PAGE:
Things Every New Barbell Lifter Should Know
by Jeff Hairston, SSC
As a barbell coach, I love teaching the new lifters in our gym. Strength training is a practice that changes peoples lives and I have found this part of my teaching to be very rewarding.
I wanted to write a short article that covers the most common tips I have for beginners to get the most of out their first training sessions. Just because you are new to lifting weights does not mean that you cannot attack your first sessions like a pro.
During your very first lifting session you probably performed the barbell lifts wearing Vans or Chuck Taylor’s, but to get the most out of your training you will need a pair of proper lifting shoes. Most shoes have a squishy sole which is no good for lifting because they fail to provide a solid platform for you to squat, press, and deadlift from.
A good lifting shoe will have a hard sole, a heel, and tarsal strap. Two shoes I recommend are the Adidas Powerlift and the Do-Win classic lifter. Getting a pair of shoes will increase performance and safety immediately.
The importance of a well-kept logbook cannot be overstated. Think of your strength training as data gathering. Your logbook is the place where you record all your data. A legible logbook is worth its weight in gold for the lifter and the coach.
At the top of each training session I recommend writing the date and day of the week. Write down your lifts as Weight x reps x sets, for example (Squat: 315x5x3). The goal is to make the book easy to read for you and your coach. At the end of each workout check-in with your coach and ask about your increases for next session.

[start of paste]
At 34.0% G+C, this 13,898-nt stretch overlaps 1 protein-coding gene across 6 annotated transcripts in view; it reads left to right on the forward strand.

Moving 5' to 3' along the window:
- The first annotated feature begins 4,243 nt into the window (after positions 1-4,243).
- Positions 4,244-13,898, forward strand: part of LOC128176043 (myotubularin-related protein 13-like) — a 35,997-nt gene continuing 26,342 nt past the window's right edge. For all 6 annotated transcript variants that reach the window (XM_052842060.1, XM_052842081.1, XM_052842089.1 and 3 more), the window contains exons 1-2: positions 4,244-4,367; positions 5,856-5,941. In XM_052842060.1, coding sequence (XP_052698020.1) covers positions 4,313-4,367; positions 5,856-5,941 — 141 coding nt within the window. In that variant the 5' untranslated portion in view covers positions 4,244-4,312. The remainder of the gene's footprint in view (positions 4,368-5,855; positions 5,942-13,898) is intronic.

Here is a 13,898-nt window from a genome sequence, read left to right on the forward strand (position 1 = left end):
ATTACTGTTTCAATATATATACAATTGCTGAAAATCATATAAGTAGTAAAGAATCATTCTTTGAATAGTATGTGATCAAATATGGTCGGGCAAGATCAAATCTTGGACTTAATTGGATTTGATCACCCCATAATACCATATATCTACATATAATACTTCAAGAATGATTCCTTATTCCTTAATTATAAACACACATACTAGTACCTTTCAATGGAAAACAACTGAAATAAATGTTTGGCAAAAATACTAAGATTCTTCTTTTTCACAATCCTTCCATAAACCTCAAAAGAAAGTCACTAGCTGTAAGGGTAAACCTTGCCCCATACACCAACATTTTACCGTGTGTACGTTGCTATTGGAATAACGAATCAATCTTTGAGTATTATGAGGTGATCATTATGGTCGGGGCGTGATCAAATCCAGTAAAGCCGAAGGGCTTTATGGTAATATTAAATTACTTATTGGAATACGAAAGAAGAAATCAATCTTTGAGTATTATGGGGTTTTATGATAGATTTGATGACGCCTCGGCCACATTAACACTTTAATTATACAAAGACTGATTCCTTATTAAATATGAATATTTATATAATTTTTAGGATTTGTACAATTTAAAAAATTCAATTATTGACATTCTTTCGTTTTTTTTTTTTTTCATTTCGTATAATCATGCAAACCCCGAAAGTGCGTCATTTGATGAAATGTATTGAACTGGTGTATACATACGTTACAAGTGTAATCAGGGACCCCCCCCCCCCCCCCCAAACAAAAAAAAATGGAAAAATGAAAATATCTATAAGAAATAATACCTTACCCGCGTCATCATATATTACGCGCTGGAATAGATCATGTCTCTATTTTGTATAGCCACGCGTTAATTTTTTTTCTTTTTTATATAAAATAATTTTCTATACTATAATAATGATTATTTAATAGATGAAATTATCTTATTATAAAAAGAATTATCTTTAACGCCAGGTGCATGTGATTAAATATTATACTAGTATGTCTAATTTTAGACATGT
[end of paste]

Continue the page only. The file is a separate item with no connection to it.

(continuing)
Be sure to note your increases next to each lift, for example if I told you to add five pounds to your squat your logbook should look like this (Squat: 315x5x3 (+5)).
Setting up your rack
One of the most challenging things for new lifters is setting up their rack. Here are some quick and dirty tips to make sure your rack is set up quickly and properly for each lift each training session. You will squat inside the rack above the safety pins.
Your J hooks should sit at a height where the bar is roughly mid sternum. You should not have to “tippy toe” in or out of the rack when you squat. You also do not want the hooks so low that when you attempt to re-rack the bar it gets hung up on the top of the J hooks. You need 2-3 inches of clearance above the hooks when you’re standing with the barbell.
Novice lifters often forget to set their safety pins. Set your safety pins at the beginning of each session before you start warming up. I recommend that the safety pins sit about 2-3 inches below the barbell when you’re at squat depth. This way if you fail the squat you can safely squat down a few inches below your usual depth and rest the bar on the pins.
For the press, your J hooks will be set the same height as they are for the squat but outside of the rack for the sake of clearance.
The Bench Press:
On the bench press you can measure the approximate height of the J hooks by putting your fist down on the bench with a straight arm and using the height of your shoulder as a reference for the J hook. From this rough J hook approximation, you can adjust up or down as needed. Again, you will want a couple inches of clearance above the hooks when you rack and un-rack the barbell.
Your safety pins will assume a height where when your back is arched you will not hit the pins, but if you were to relax your arch and lay flat you could lay the barbell safely down on the pins without it crushing you. You will have to practice arching and relaxing with an empty bar on your chest to find the correct pin height.